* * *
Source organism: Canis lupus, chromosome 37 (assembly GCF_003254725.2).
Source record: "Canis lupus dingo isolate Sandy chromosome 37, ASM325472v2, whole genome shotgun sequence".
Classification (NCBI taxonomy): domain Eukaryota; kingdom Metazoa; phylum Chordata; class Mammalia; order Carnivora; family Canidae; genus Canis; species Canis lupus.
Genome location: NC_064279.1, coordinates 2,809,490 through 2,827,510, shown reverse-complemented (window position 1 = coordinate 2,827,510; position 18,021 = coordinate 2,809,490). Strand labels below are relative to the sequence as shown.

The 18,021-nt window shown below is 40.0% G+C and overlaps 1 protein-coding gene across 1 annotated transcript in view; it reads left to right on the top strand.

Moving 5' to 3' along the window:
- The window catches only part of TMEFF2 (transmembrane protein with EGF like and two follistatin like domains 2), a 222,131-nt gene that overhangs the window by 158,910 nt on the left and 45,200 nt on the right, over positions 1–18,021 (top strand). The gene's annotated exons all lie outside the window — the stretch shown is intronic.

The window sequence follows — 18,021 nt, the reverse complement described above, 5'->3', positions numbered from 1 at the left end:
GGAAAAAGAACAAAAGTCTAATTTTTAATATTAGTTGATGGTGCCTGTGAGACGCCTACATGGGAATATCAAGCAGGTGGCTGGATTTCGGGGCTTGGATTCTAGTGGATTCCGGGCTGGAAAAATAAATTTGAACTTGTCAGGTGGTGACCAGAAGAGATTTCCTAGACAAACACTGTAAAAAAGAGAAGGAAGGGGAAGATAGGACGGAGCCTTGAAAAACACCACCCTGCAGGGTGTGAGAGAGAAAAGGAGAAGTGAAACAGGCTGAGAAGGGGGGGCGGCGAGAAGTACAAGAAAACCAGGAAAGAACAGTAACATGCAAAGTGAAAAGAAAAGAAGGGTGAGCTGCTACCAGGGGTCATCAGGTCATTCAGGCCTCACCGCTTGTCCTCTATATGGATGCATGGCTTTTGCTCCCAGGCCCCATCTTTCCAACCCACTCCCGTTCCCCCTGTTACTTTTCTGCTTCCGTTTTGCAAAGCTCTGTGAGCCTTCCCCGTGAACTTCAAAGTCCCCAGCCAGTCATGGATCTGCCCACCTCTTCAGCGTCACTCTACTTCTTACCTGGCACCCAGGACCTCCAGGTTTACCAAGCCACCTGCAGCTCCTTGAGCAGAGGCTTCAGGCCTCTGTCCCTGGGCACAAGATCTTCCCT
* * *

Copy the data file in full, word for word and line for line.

Source organism: Canis lupus, chromosome 37 (assembly GCF_003254725.2).
Source record: "Canis lupus dingo isolate Sandy chromosome 37, ASM325472v2, whole genome shotgun sequence".
Classification (NCBI taxonomy): domain Eukaryota; kingdom Metazoa; phylum Chordata; class Mammalia; order Carnivora; family Canidae; genus Canis; species Canis lupus.
Genome location: NC_064279.1, coordinates 2,809,490 through 2,827,510, shown reverse-complemented (window position 1 = coordinate 2,827,510; position 18,021 = coordinate 2,809,490). Strand labels below are relative to the sequence as shown.

The 18,021-nt window shown below is 40.0% G+C and overlaps 1 protein-coding gene across 1 annotated transcript in view; it reads left to right on the top strand.

Moving 5' to 3' along the window:
- The window catches only part of TMEFF2 (transmembrane protein with EGF like and two follistatin like domains 2), a 222,131-nt gene that overhangs the window by 158,910 nt on the left and 45,200 nt on the right, over positions 1–18,021 (top strand). The gene's annotated exons all lie outside the window — the stretch shown is intronic.

The window sequence follows — 18,021 nt, the reverse complement described above, 5'->3', positions numbered from 1 at the left end:
GGAAAAAGAACAAAAGTCTAATTTTTAATATTAGTTGATGGTGCCTGTGAGACGCCTACATGGGAATATCAAGCAGGTGGCTGGATTTCGGGGCTTGGATTCTAGTGGATTCCGGGCTGGAAAAATAAATTTGAACTTGTCAGGTGGTGACCAGAAGAGATTTCCTAGACAAACACTGTAAAAAAGAGAAGGAAGGGGAAGATAGGACGGAGCCTTGAAAAACACCACCCTGCAGGGTGTGAGAGAGAAAAGGAGAAGTGAAACAGGCTGAGAAGGGGGGGCGGCGAGAAGTACAAGAAAACCAGGAAAGAACAGTAACATGCAAAGTGAAAAGAAAAGAAGGGTGAGCTGCTACCAGGGGTCATCAGGTCATTCAGGCCTCACCGCTTGTCCTCTATATGGATGCATGGCTTTTGCTCCCAGGCCCCATCTTTCCAACCCACTCCCGTTCCCCCTGTTACTTTTCTGCTTCCGTTTTGCAAAGCTCTGTGAGCCTTCCCCGTGAACTTCAAAGTCCCCAGCCAGTCATGGATCTGCCCACCTCTTCAGCGTCACTCTACTTCTTACCTGGCACCCAGGACCTCCAGGTTTACCAAGCCACCTGCAGCTCCTTGAGCAGAGGCTTCAGGCCTCTGTCCCTGGGCACAAGATCTTCCCT